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The guy was cynical, even selfish, but he had a point. Hes
going to keep driving his Cadillac. The fridge manufacturer will
keep using those factories in Asia. The call centre will probably
remain in India unless bums on call-centre seats become
cheaper in Bhutan.
Another factor is that Australian companies, like most, have
become less loyal to staff, firing people if it will help to achieve
short- or long-term goals. This breeds cynicism and mistrust
which further undermine the ability of companies to hold good
people. I call this the get them before they get you principle.
The result is that talented people are identifying their unique
value and setting up as independent operators or starting
whole new businesses. In turn, this is leaving large companies
full of the leftovers, causing internal weakness and increasing
the motivation to outsource key functions to external indi-
viduals and organisations. A complementary trend is that of
increased specialisation, where companies are focusing more
and more on doing a small number of things well and deliv-
ering their services to a nationally or even internationally
dispersed client base. Notably, the Internet is encouraging all
these trends by dramatically improving the quality of com-
munications between companies and subcontractors, within
countries and internationally.
Again, there is nothing inherently wrong with this process.
Indeed, British economist Adam Smith might have quite liked
the way it promotes the potentially efficient distribution of
work from the people that need things done to the people
most capable of doing it. But it is threatening both to sub-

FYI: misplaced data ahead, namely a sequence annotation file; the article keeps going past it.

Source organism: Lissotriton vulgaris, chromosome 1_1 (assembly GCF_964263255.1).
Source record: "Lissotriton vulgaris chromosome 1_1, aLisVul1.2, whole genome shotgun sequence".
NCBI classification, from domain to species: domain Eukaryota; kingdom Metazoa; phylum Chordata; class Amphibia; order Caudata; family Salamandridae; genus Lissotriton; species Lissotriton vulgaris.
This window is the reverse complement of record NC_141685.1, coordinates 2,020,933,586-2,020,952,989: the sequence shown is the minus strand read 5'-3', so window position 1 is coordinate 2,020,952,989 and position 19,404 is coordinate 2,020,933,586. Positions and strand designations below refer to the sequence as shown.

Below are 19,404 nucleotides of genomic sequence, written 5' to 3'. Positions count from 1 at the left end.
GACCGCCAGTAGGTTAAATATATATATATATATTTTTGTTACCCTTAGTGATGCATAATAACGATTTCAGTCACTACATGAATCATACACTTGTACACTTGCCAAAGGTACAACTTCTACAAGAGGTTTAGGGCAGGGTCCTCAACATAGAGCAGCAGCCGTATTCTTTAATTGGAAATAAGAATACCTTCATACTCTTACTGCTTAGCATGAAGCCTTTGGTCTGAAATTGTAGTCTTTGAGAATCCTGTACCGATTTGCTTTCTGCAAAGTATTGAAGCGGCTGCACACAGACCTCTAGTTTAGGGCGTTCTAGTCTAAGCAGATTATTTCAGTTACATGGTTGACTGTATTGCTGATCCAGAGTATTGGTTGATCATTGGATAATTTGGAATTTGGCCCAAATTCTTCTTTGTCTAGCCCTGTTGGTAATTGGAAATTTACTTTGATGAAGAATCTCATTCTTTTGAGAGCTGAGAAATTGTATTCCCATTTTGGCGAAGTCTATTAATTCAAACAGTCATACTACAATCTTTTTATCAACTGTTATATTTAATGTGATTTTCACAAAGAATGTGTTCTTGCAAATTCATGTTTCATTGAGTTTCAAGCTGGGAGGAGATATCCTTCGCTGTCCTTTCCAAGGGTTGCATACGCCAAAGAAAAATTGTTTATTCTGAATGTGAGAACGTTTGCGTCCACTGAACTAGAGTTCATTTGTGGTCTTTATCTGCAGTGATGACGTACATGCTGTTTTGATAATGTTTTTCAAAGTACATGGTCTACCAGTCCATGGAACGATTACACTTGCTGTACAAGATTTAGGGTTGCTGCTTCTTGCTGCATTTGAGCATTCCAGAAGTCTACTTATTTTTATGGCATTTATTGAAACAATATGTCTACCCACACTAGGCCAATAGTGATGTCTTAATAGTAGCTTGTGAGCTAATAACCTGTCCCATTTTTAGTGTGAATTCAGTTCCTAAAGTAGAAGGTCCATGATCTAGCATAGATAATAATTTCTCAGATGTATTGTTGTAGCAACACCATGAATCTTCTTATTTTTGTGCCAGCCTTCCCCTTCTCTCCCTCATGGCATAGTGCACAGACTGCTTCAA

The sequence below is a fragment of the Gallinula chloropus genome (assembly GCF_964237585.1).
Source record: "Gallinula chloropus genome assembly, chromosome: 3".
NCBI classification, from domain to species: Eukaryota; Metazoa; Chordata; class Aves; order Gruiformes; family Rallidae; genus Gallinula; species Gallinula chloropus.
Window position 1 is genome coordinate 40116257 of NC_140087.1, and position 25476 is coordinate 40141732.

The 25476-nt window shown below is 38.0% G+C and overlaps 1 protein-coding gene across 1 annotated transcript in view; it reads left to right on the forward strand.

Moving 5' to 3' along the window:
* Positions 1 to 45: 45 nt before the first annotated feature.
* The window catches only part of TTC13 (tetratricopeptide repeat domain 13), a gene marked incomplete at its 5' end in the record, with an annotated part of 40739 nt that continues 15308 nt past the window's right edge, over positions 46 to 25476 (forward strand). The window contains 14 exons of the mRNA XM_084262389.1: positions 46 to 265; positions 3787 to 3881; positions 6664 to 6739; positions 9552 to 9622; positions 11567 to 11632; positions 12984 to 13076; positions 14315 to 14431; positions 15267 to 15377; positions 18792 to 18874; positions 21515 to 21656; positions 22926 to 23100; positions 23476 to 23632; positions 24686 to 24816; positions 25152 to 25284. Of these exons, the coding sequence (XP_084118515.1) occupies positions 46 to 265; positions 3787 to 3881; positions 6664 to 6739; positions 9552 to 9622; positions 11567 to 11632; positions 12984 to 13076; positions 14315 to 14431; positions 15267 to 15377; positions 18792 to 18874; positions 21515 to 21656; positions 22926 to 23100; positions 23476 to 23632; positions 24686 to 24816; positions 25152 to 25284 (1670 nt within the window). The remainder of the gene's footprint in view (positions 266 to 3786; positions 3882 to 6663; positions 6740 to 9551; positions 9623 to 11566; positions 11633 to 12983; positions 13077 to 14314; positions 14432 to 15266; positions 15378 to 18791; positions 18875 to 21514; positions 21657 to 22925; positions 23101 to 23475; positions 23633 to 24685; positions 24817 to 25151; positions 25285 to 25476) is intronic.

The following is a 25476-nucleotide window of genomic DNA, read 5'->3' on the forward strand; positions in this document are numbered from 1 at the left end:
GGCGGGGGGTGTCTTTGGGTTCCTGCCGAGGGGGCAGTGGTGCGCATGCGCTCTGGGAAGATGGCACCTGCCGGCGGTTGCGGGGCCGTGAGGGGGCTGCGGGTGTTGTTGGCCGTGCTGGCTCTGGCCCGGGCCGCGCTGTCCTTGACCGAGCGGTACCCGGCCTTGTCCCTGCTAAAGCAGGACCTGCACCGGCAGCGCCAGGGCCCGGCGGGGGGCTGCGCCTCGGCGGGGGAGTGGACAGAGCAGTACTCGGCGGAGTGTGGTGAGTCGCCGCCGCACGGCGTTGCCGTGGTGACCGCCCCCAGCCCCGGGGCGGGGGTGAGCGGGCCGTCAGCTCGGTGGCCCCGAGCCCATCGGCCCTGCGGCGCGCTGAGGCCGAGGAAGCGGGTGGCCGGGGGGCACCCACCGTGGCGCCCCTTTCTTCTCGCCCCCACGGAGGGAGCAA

standard people that are currently protected within large
organisations and even the apparent beneficiaries, external
consultants and other third parties. The danger for the latter is
that in essence outsourcing allows companies to devolve
the risk to their subcontractors. The reason here is that the
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most dangerous situation for a large company is to be caught
with a lot of people, and therefore a big salary bill, during a
business downturn. This is particularly true today where listed
companies are expected to show very steady earnings (profit)
performance, quarter by quarter. By outsourcing key func-
tions, from accounting to public relations and computer
programming, companies may have to pay a premium in the
short term but they can quickly shut down many expenses at
the first sign of trouble. For the external party, however, that
can mean gut-wrenching income fluctuations.
At a geopolitical level, the world might be seen as splitting
into the people that run things and the people that do things.
Much of the pain you see in the First World today comes from
the fact that, as in the fridge assembly example above, the
people that run things are increasingly located in rich countries
like Australia and the US while the people that do things are in
countries like China and Mexico. This means that people in
manufacturing, particularly, are seeing their jobs going offshore
while the salaries earned by people that organise things, like
executives and management consultants, continue to increase
exponentially. The latter group are also becoming part of a
global elite that have more in common with one another
the magazines they read (Business Week, The Economist), the
language they speak (English), banks they deal with (Citibank,
HSBC), and even the places they go on holidays (New York,
France) and so onthan with the working class in their own
countries. Notably, there are pockets of people within even the
poorest countries that are part of this global elite
This is a very simple sketch of a complex situation that has
been dealt with in far more detail by authors such as Thomas
Friedman in The Lexus and the Olive Tree
and Hans Peter-
Martin and Harald Schuman in The Global Trap.
I raise it
simply as a way of introducing this question: to which group
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do you belong? And to which group would you prefer to
belong? If the answer is the latter, then you need to at the
very least think and operate internationally, speak English and
know how to use the Internet. Fortunately, this comes natur-
ally to many Australians, despite our reputation as yobbos
who swim well.
The upshot is that the world is changing fast but presenting
a lot of opportunities for talented, entrepreneurial people